in Coding, Java

Implementing Interfaces and Abstract Classes on the fly

I’m currently working on a small LISP-like language for an university course of mine. Hence, the the language is implemented in Java, I wanted to make the Java library accessible withing my language. Though loading classes, invoking methods and reading fields is just one of two ways – from Java to my language. But what about the other direction? How can I implement Java interfaces and abstract classes within my language to pass them to Java class as listeners, observers or handlers?

Approach 1: java.lang.reflect.Proxy

The class java.lang.reflect.Proxy is part of the Java Reflection API and enables you to create a proxy for every given interface. Its use is very straight forward:

The principle of the Proxy class is relatively simple. The class will create a new object (or also a class if you want) that inherit from the Proxy class itself. This new object will implement all method of the specified interfaces. Each method of this interfaces will be redirected to the given invocation handler. In this handler, you can manage the various method calls individually (according to the method name and the given input parameters).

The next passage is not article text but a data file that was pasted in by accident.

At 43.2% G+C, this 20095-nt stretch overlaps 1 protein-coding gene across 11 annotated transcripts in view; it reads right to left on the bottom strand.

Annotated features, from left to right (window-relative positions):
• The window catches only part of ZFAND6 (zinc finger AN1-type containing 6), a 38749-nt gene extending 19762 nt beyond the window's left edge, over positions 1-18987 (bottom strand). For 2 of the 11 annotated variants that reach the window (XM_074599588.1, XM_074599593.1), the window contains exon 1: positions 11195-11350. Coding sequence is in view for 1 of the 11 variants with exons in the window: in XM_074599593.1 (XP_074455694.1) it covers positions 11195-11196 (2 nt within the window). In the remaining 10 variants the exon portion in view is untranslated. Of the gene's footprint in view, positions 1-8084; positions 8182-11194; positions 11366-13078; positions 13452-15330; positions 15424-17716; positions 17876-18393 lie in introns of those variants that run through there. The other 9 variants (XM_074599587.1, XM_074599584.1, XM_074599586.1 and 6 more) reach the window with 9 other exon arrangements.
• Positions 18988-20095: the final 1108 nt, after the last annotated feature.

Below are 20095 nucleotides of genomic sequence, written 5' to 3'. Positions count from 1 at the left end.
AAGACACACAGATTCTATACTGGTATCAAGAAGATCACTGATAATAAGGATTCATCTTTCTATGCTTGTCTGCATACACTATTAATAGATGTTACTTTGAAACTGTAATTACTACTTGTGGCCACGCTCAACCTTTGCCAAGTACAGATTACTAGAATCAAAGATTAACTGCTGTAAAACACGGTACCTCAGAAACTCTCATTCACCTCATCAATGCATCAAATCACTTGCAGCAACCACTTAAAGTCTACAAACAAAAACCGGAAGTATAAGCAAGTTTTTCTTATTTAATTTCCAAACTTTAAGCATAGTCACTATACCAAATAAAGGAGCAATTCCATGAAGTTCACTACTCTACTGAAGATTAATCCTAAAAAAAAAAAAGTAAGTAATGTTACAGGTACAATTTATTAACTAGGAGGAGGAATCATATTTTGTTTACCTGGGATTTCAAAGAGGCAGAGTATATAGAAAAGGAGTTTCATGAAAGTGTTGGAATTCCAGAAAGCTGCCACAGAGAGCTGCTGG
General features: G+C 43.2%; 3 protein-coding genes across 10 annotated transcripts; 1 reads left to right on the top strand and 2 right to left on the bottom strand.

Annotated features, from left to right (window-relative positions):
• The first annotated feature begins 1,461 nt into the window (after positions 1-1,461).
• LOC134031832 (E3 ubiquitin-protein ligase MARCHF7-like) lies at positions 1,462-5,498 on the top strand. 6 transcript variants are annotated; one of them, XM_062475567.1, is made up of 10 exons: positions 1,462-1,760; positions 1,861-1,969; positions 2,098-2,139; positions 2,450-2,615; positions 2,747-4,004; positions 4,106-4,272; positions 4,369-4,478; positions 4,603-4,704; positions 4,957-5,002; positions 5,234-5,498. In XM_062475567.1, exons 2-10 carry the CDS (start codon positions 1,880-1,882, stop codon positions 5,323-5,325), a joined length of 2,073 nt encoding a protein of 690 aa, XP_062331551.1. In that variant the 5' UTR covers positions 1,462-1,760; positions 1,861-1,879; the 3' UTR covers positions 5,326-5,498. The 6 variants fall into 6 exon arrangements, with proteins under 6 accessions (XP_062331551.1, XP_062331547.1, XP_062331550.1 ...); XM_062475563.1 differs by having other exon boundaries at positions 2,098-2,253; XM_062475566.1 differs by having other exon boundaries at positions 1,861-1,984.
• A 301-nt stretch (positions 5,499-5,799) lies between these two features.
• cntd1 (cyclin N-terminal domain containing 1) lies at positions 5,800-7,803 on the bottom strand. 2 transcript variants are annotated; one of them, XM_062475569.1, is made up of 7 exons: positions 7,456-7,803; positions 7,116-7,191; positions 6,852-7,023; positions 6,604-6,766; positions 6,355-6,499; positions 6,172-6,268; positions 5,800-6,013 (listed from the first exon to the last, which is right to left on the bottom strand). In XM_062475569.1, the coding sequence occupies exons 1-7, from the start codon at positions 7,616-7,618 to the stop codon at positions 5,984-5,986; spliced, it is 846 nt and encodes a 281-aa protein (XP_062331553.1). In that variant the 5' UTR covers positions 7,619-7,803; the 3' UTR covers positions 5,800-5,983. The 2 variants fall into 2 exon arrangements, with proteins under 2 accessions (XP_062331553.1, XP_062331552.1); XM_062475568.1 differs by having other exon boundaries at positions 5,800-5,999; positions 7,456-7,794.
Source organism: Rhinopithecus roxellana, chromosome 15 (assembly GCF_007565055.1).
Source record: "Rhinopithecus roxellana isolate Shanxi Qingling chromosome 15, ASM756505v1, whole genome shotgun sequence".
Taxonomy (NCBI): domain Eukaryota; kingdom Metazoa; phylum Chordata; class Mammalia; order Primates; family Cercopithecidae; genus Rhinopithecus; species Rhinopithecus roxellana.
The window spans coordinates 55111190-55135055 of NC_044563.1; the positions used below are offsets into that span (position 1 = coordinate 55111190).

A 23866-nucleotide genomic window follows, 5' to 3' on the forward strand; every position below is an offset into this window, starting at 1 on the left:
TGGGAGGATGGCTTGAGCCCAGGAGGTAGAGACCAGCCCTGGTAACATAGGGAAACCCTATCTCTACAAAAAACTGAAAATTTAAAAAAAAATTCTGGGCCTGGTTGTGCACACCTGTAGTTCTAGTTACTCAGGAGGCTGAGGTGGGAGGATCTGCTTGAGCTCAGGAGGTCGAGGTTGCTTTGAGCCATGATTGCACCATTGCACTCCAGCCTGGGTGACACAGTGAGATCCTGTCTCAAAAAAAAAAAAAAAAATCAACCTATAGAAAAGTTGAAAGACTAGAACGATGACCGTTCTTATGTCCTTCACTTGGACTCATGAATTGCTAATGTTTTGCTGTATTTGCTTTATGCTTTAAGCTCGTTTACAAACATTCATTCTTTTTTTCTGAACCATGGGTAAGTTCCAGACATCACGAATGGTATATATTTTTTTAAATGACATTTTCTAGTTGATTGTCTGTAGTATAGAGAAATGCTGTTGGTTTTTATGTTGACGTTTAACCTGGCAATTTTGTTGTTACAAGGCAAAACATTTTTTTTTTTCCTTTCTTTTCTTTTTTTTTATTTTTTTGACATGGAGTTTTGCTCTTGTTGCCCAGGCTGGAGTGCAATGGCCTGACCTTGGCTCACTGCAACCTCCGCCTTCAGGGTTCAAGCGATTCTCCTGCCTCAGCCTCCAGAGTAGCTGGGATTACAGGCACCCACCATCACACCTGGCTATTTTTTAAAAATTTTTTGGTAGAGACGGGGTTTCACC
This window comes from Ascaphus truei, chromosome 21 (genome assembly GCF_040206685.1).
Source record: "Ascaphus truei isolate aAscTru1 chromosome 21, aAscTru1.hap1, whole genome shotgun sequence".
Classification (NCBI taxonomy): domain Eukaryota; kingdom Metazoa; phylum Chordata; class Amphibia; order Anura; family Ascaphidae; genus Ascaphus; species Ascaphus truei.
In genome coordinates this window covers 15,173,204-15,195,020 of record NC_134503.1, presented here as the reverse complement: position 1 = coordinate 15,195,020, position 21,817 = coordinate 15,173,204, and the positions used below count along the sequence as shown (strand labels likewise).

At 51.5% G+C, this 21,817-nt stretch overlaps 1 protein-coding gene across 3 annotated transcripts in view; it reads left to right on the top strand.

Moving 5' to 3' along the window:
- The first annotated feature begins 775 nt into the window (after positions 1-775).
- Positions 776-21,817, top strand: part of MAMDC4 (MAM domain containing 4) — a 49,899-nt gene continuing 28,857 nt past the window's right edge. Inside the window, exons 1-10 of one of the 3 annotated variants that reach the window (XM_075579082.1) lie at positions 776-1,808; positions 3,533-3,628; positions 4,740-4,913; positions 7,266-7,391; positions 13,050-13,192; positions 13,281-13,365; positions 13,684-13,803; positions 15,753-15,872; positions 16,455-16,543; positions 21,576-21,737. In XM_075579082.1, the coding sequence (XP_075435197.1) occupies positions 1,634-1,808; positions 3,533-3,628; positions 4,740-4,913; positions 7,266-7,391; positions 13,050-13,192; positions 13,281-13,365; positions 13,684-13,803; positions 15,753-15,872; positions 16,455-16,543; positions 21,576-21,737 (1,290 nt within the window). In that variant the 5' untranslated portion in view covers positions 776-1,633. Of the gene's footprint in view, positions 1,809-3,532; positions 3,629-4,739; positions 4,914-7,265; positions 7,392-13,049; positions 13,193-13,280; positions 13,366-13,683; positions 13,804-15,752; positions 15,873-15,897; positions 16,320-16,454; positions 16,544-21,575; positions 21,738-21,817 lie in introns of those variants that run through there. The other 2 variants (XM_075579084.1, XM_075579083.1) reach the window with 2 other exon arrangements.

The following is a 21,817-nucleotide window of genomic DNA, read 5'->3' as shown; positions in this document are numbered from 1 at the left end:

The problem of this approach is that it’s only working for interfaces, not for abstract classes since all created objects inheriting from the Proxy class itself. This is where Javassist comes into play.

Approach 2: javassist.util.proxy.ProxyFactory

The class javassist.util.proxy.ProxyFactory is part of the Javassist library from JBoss. The Javassist library provides powerful abilities for Java reflection, like creating new classes on the fly, compiling Java code during the program execution and many more – like implementing interfaces and abstract classes.
The solution from Javassist looks quite similar to the example above. It goes like this:

The main difference of this approach is that you can easily set an arbitrary super class:

This could be any class as well as any abstract class. You handler will be called for every method-call on this class:

Javassist is published under either MPL, LGPL, or Apache License. So it’s a real good alternative (or extension) to the standard reflection API of Java.

Best regards, Thomas Uhrig.